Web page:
Now for this category, there is Dr Lisa Tomlinson, a Jamaica educator living in Toronto, Canada. Her take on the ad and her breakdown of its ramifications gives us a different prism through which to comprehend the indignation. In a letter to the editor published in this newpaper on February 8, she states: "In a racialised society where your culture is only validated through ridicule and stereotypes, the VW advertisement takes on a much deeper meaning." 'Deeper meaning', huh? That reminds one of the pool table scene in the movie Boomerang, when Martin Lawrence's character tells Eddie Murphy's that in the game the white ball dominates and success is accomplished when it pushes the black ball off a green table, which represents Earth, "because of the White man's fear of the Black man's balls!"
In her concise, well-developed exposé, Dr Tomlinson goes on to deplore the one-dimensional, care-free label that Jamaicans have been plagued with in the media. In the piece where she attacks the Canadian education system for, according to her, equating the Caribbean accent with a learning disability, the reader gets an inkling of how stressful it must be growing up in a culture in which one feels so isolated and marginalised, that the knee-jerk reaction, which is a part of our natural defence mechanism arsenal, kicks in on a whim.
She sums up by warning against accepting media representations at face value, arguing that behind the seeming embrace of the Jamaican culture is a more sombre attempt by 'The Man' to keep black people locked down at the lower rungs of society through an astute, underhanded, long-running compartmentalisation technique.
However, we have to acknowledge that tourism is a major sector of the Jamaican economy and that the Jamaica Tourist Board has been selling the island as the place to come and "feel alright". Usain Bolt, our most famous Jamaican at the moment, is an alien of an athlete who is shockingly laid- back and stress-free for all the feats he performs. When he DQed in Daegu, he famously reassured reporters and cameramen waiting to immortalise the agony of defeat, "Looking for tears? Not going to happen. I'm OK."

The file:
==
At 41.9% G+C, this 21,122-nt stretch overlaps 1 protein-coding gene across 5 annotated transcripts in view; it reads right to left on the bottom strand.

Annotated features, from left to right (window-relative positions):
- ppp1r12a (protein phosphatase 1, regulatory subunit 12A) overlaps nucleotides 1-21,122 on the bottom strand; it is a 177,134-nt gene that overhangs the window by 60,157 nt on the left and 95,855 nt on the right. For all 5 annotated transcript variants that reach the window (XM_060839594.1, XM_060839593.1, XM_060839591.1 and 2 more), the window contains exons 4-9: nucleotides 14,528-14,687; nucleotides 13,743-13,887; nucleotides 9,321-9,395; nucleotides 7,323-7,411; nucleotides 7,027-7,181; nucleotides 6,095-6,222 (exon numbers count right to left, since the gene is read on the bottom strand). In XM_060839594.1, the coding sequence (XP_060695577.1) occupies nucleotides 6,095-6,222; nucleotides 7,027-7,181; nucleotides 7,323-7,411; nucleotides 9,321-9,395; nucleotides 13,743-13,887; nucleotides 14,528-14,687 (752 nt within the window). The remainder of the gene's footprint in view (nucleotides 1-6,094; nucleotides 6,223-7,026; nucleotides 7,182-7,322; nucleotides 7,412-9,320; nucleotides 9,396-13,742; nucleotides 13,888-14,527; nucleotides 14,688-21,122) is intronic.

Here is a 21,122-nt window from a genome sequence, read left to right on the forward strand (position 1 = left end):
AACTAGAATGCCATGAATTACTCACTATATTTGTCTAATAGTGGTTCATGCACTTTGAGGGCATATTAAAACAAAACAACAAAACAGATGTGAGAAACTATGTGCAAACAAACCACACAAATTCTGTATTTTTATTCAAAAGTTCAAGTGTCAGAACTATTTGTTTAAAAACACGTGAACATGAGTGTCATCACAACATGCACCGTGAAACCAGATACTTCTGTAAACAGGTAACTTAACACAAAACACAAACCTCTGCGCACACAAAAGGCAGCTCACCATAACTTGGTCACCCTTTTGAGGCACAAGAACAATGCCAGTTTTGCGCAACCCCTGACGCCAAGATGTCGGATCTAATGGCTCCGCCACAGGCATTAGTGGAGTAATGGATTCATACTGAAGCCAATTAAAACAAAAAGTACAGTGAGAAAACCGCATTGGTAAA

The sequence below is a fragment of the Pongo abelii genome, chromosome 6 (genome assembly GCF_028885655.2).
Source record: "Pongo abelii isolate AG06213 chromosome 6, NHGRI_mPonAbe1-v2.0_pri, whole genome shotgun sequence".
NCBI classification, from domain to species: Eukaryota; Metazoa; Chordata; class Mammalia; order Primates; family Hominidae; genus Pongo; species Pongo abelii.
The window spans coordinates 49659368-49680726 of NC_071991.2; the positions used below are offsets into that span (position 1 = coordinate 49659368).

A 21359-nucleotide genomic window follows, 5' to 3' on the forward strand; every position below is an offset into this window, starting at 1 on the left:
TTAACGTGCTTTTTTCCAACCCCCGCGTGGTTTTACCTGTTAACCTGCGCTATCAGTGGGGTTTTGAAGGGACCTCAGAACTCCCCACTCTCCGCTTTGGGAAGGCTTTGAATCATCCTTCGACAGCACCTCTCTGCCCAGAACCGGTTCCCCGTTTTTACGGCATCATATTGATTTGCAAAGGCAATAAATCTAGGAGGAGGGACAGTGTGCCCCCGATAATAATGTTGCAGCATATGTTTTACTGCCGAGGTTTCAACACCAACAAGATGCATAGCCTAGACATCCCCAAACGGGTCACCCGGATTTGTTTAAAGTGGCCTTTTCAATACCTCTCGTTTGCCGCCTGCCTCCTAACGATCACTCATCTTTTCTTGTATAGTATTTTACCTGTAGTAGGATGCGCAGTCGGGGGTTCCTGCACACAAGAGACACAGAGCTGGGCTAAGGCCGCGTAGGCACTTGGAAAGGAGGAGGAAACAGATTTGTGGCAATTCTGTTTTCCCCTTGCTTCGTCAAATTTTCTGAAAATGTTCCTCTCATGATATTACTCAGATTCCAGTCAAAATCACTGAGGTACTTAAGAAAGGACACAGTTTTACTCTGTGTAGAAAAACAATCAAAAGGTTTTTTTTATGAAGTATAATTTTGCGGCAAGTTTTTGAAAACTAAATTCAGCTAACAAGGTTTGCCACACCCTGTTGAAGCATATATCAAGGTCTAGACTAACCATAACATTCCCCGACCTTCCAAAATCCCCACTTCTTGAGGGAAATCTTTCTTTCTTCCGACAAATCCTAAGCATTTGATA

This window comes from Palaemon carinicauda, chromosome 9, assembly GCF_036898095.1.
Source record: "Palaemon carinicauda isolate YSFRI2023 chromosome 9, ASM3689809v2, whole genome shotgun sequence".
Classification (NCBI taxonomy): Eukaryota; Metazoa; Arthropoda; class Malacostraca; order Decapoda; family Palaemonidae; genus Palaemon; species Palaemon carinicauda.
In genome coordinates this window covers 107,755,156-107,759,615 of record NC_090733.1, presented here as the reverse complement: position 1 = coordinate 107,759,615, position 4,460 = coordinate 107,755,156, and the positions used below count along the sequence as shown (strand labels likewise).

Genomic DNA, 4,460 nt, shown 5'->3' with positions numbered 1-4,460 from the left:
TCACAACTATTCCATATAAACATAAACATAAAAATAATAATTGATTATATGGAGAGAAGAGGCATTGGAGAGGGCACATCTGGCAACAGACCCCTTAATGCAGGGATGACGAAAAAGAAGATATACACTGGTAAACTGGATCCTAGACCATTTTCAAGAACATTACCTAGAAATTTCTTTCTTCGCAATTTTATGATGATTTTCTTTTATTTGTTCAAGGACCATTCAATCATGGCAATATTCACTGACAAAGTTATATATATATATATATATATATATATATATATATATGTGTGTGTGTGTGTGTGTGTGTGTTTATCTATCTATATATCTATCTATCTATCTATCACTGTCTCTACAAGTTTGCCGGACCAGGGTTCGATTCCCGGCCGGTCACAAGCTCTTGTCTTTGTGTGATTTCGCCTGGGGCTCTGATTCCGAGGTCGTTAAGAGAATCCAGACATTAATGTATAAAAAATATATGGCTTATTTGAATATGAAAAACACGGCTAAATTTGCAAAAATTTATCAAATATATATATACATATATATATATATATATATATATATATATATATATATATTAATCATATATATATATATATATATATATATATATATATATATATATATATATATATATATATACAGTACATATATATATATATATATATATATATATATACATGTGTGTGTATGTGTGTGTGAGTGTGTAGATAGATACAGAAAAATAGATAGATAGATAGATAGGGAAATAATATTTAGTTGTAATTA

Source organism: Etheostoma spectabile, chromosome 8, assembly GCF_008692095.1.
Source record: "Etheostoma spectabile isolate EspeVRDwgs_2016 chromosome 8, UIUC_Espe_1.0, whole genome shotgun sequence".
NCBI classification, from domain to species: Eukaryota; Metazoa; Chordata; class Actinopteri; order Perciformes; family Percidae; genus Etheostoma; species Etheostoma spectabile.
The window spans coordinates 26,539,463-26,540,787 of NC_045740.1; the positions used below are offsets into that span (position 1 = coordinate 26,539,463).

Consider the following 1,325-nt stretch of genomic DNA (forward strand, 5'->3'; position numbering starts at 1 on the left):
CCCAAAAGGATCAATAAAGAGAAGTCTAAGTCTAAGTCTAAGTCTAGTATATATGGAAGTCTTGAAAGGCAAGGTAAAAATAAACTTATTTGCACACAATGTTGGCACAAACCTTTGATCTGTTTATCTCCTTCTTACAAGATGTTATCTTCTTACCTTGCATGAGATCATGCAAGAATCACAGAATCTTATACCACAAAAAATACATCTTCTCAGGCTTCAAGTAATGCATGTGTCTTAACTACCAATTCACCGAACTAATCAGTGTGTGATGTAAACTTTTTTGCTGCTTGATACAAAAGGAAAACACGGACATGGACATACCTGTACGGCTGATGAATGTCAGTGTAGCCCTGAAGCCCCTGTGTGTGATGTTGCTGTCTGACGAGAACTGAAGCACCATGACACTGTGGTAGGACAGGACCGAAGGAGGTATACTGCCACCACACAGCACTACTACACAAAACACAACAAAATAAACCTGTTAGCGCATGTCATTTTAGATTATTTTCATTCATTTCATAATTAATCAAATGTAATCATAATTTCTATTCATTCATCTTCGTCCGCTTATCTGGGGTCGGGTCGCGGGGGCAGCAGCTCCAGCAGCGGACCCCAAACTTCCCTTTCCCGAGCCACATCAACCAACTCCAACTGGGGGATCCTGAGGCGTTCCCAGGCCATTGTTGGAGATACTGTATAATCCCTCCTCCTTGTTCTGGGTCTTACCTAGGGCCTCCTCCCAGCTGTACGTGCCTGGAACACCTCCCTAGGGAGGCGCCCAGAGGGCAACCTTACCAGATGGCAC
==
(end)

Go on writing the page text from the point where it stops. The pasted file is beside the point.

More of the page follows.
The fact that the Jamaican Government has not had the good sense to adequately harness and monetise brand Jamaica's true potential is yet another proof of the care-free Jamaican. Instead of bickering, our take-away from all this should be that we need to seriously channel this vibe to OUR advantage.
As a Jamaican who was born, schooled and bred on the island but who has since lived in Europe for over a decade, bringing up children in a country where they are in the "visible minority", I do see where she is coming from. I sometimes catch myself almost compulsively analysing advertisements in which black people appear, questioning the motives and foaming at the mouth. Having worked summers in the tourism industry on the island, when this happens I have the luxury of comparing Jamaicans general attitude to race and using that as a litmus test to gauge my reaction.
Jamaican children of the diaspora don't necessarily have that opportunity and I sympathise with them. To them, I offer two recommendations:
i) Chill Winston
ii) "it no good fi stay inna white man country too long." Mutabaruka
The born-and-bred Jamaican embrace
And what of the overwhelmingly positive response from Jamaicans on the ground? Do we negate their views and pretend that the natives just aren't sophisticated enough or need to "cast the scales off their eyes" as one exasperated British-bred Jamaican quipped?
The most important point is that, if Jamaicans in Jamaica are happy, then we all should try to adjust our critical lens and respect their views. As the director of corporate and commercial strategy from the RJR Communications Group, Yvonne Wilks, explained, VW spent over US$8 million for a one-minute ad. They chose the Jamaican accent out of the tens of thousands at their disposal. To Jamaicans in Jamaica, I lift my hat and say like our legendary Super Cat:
i) Dem nuh worry we
ii) Don dada, a we run things.